Wunderman Thompson Colombia
Tue, 17 Mar 2015 16:25:30 GMT
I was reading an interview by Washington Olivetto [chairman of WMcCann Brazil] the other night, where he talked about his current perceptions about Brazil. He called it ‘desoptimism’ and said it is leading Brazilian creativity to a lack of brilliance.
I see it slightly differently. I think creativity in advertising reflects the state of mind of the country. You have your research to shape some of it, you have the client on edge with tremendous responsibilities and you have a new-found army of social network activists who are taking things too seriously.
You have to cause as much disruption as possible without having any disrupted people. It’s like watching Jimi Hendrix on mute. So advertising is becoming the art of the silent bang.
Recently, Skol, a popular beer which uses humour very aptly and in entertaining ways, made a bus stop ad for Carnaval, which was soon approaching. The joke in it was slightly inappropriate: “I left all my NOs at home”. Carnaval is a time of partying, which may include a lot of harassment and nagging between genders. Yes, you got it: some people viewed this advert as inferring to sexual violence. Moral debate ensued, the ads were taken down and replaced by the most opaque messages you could think of. And all that because the people I mentioned were actually two girls who got offended, vandalized the poster and posted pictures on Facebook.
How do you create a silent bang when you have a perfect ad running machine like Globo [Brazil’s behemoth TV network] on your side? Your spot on Globo’s soap opera will be seen by most of the Brazilian viewing population every night. The last of the 240 episodes of novela ‘Império’ scored 46 on Ibope Ratings (the second and third networks got 6.9 combined that evening). That’s over 60 million people watching your ad – half of a Super Bowl – and it’s simply crazy that you have to either play it safe every night or deal with the wrath of Twitter and Facebook.
The Brazilian ad industry is self-regulated. A very effective and respected organization called Conar was established during the military years to ensure that the old guys with medals wouldn’t censor ads like they censored music, newspapers, theatre and books. Conar had an important role to play in keeping Brazilian advertising wholesome. Instead of defining borders Conar helped to protect creativity’s space. During the first active years of Conar, Brazil ruled in film at the Cannes Festival and commercial breaks in Brazil were avidly waited by viewers.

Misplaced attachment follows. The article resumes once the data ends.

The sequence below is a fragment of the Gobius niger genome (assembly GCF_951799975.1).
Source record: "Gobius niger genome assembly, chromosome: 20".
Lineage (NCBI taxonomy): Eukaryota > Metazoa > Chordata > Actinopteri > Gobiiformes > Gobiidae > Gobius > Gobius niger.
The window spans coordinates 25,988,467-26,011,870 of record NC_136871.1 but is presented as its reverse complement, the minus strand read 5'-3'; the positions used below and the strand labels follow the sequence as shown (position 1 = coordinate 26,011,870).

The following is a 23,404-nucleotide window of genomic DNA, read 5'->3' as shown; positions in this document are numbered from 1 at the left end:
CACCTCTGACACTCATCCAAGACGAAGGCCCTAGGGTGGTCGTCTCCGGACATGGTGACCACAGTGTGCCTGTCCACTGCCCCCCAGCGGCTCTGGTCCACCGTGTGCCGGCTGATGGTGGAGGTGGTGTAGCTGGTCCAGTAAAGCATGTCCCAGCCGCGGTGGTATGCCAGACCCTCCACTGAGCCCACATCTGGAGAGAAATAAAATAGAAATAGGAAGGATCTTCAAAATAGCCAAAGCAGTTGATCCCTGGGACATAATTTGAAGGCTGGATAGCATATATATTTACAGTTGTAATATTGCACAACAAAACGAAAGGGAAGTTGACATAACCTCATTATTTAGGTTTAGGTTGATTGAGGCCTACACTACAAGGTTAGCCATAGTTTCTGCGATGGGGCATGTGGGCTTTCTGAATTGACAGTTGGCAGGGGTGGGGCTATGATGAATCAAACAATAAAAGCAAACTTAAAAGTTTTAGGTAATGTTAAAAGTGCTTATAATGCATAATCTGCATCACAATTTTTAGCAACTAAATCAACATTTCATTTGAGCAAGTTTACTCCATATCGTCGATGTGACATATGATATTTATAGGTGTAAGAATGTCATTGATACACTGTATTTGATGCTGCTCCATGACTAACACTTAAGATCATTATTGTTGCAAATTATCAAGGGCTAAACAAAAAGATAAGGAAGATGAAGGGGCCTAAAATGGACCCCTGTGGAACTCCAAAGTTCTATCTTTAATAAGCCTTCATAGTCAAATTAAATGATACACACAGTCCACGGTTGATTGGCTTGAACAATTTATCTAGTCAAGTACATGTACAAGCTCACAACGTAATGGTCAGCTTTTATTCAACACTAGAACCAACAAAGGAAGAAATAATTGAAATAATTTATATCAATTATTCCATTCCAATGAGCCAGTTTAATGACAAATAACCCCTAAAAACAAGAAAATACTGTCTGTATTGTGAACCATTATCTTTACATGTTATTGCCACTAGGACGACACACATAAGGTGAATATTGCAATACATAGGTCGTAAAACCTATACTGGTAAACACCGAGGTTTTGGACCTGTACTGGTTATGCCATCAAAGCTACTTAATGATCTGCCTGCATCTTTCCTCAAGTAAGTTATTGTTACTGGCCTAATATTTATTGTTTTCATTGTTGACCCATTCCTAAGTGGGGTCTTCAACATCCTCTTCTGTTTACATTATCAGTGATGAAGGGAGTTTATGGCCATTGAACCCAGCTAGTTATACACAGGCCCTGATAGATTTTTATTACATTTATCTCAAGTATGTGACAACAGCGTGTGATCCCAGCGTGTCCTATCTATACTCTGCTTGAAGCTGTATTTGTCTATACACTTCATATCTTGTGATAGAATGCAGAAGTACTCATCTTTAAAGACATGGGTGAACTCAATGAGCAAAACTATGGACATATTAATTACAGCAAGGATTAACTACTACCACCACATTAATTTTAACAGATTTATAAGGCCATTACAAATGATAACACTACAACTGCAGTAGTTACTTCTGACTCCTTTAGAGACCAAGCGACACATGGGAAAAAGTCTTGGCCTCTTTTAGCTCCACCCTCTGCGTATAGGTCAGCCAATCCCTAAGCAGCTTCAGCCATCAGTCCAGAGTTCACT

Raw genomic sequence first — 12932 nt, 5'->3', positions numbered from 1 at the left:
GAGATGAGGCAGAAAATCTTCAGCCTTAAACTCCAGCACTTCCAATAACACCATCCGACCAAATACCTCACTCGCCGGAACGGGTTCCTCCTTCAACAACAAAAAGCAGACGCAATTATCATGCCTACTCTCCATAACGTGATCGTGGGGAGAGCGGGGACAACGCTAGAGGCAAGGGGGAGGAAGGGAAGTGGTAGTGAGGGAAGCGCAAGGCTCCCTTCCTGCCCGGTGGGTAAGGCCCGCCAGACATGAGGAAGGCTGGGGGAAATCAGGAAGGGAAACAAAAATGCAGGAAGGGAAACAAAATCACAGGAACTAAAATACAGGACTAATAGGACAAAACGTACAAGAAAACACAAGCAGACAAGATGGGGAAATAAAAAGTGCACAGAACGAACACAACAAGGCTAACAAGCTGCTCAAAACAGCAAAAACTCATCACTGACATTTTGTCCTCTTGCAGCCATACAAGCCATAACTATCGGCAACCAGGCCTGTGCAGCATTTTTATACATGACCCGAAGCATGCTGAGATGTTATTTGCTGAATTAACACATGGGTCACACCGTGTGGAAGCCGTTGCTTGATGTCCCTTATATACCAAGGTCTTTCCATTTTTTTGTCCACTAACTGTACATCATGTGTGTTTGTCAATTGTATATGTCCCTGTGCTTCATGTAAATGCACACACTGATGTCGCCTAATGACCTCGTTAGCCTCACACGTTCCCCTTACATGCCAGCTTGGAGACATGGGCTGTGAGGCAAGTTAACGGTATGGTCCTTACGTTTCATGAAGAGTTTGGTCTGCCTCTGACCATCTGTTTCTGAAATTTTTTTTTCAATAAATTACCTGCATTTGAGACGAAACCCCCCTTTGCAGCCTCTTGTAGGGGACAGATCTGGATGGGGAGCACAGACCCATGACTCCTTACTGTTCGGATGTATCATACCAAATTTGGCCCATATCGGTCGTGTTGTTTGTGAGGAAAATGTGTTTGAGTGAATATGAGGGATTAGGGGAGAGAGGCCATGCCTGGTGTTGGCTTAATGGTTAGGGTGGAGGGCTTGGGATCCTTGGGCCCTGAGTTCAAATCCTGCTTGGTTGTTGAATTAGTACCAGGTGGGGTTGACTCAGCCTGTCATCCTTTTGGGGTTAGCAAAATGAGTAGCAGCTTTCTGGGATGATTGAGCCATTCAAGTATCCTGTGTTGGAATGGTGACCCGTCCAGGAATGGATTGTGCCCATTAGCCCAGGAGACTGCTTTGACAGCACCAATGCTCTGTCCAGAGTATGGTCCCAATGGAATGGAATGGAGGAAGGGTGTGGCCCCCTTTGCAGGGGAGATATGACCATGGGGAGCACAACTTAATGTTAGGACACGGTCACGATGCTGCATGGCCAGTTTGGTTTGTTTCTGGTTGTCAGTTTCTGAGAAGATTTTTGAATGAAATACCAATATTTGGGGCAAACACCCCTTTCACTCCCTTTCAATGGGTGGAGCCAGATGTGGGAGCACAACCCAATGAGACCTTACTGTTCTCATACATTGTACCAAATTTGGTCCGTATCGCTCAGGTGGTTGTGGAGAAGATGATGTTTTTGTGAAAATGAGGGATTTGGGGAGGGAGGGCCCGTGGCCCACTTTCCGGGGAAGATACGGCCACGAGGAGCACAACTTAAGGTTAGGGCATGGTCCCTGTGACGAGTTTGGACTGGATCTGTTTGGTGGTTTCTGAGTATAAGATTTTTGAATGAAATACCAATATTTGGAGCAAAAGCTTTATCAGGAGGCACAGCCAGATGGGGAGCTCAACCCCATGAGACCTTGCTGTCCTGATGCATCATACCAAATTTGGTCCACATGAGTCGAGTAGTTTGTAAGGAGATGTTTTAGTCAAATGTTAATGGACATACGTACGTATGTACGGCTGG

The last part hasn’t changed: only now people are taking notes on every little comma and every joke and every horse that walks into a bar with a long face. It all gets debated. Conar has become a do-not-cross line.
The absurdity of it reached its peak when Conar had a campaign of its own to explain to people what it was about. I guess that sounds really strange: the Ad Council of advertising advertises to the public. But it helps to make it clear how important advertising is to Brazilians. So, one of the Conar spots featured a clown at a birthday party who gets confronted by a Dad. The ad went on from there, to say that Conar gets all kinds of complaints and judges on merit, so that you can trust Conar. Lo and behold, a Clown Union protested against it ridiculing the clown to make Conar's point. Talk about self-regulation.
There’s nothing as easy and as effective as a counter measure than ignoring an ad. Better yet: boycott the product if you feel offended. What I don’t get is our side, agencies and clients, running around scared every time someone reacts, as if the controversial piece had not been scrutinized, dissected before going to air, with ever hole in every letter focus-grouped to death.
Advertisers want to get noticed and loved, because that means business. But we must (quickly) get used to the fact that that as in all conversations, the ones we want to have with consumers will include a lot of criticism. Even contempt. We should listen, but not necessarily agree.
After all, it's a lot simpler to be brilliant in 140 characters than in 30 seconds and in front of millions.
Gustavo Soares is Creative Director at J. Walter Thompson